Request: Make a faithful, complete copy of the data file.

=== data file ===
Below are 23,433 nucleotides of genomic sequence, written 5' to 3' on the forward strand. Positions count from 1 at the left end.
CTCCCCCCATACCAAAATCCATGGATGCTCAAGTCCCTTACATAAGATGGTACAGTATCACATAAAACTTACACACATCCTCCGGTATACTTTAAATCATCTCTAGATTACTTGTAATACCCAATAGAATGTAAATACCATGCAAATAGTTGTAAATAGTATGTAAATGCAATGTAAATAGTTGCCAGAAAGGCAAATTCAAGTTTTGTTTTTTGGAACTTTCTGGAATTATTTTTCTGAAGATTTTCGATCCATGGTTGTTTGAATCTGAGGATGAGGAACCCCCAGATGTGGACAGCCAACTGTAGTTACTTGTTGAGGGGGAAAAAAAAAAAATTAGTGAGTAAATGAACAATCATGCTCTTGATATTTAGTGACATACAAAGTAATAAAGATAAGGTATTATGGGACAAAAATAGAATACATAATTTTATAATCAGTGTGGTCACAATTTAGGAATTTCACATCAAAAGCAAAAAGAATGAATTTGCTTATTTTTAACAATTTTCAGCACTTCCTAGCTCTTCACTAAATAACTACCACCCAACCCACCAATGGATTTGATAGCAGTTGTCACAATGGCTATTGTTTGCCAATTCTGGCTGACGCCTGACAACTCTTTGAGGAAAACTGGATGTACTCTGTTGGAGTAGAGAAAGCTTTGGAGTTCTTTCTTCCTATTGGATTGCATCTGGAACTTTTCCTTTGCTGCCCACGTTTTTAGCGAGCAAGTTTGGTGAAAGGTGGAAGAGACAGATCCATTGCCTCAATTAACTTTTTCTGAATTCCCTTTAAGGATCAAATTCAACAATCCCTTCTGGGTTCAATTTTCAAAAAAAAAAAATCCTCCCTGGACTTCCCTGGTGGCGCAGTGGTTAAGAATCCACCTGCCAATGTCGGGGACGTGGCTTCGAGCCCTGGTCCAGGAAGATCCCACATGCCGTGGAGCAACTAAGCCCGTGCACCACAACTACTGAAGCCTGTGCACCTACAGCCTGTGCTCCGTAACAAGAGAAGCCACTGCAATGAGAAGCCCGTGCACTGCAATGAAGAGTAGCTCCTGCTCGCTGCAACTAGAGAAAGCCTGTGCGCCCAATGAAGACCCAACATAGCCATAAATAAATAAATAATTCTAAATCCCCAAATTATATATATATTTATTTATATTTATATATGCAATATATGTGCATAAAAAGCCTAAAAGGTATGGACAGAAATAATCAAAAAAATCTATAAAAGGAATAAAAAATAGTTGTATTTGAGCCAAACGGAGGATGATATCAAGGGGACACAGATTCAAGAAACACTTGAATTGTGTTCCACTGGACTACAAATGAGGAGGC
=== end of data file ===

Below are 23,433 nucleotides of genomic sequence, written 5' to 3' on the forward strand. Positions count from 1 at the left end.
CTCCCCCCATACCAAAATCCATGGATGCTCAAGTCCCTTACATAAGATGGTACAGTATCACATAAAACTTACACACATCCTCCGGTATACTTTAAATCATCTCTAGATTACTTGTAATACCCAATAGAATGTAAATACCATGCAAATAGTTGTAAATAGTATGTAAATGCAATGTAAATAGTTGCCAGAAAGGCAAATTCAAGTTTTGTTTTTTGGAACTTTCTGGAATTATTTTTCTGAAGATTTTCGATCCATGGTTGTTTGAATCTGAGGATGAGGAACCCCCAGATGTGGACAGCCAACTGTAGTTACTTGTTGAGGGGGAAAAAAAAAAAATTAGTGAGTAAATGAACAATCATGCTCTTGATATTTAGTGACATACAAAGTAATAAAGATAAGGTATTATGGGACAAAAATAGAATACATAATTTTATAATCAGTGTGGTCACAATTTAGGAATTTCACATCAAAAGCAAAAAGAATGAATTTGCTTATTTTTAACAATTTTCAGCACTTCCTAGCTCTTCACTAAATAACTACCACCCAACCCACCAATGGATTTGATAGCAGTTGTCACAATGGCTATTGTTTGCCAATTCTGGCTGACGCCTGACAACTCTTTGAGGAAAACTGGATGTACTCTGTTGGAGTAGAGAAAGCTTTGGAGTTCTTTCTTCCTATTGGATTGCATCTGGAACTTTTCCTTTGCTGCCCACGTTTTTAGCGAGCAAGTTTGGTGAAAGGTGGAAGAGACAGATCCATTGCCTCAATTAACTTTTTCTGAATTCCCTTTAAGGATCAAATTCAACAATCCCTTCTGGGTTCAATTTTCAAAAAAAAAAAATCCTCCCTGGACTTCCCTGGTGGCGCAGTGGTTAAGAATCCACCTGCCAATGTCGGGGACGTGGCTTCGAGCCCTGGTCCAGGAAGATCCCACATGCCGTGGAGCAACTAAGCCCGTGCACCACAACTACTGAAGCCTGTGCACCTACAGCCTGTGCTCCGTAACAAGAGAAGCCACTGCAATGAGAAGCCCGTGCACTGCAATGAAGAGTAGCTCCTGCTCGCTGCAACTAGAGAAAGCCTGTGCGCCCAATGAAGACCCAACATAGCCATAAATAAATAAATAATTCTAAATCCCCAAATTATATATATATTTATTTATATTTATATATGCAATATATGTGCATAAAAAGCCTAAAAGGTATGGACAGAAATAATCAAAAAAATCTATAAAAGGAATAAAAAATAGTTGTATTTGAGCCAAACGGAGGATGATATCAAGGGGACACAGATTCAAGAAACACTTGAATTGTGTTCCACTGGACTACAAATGAGGAGGC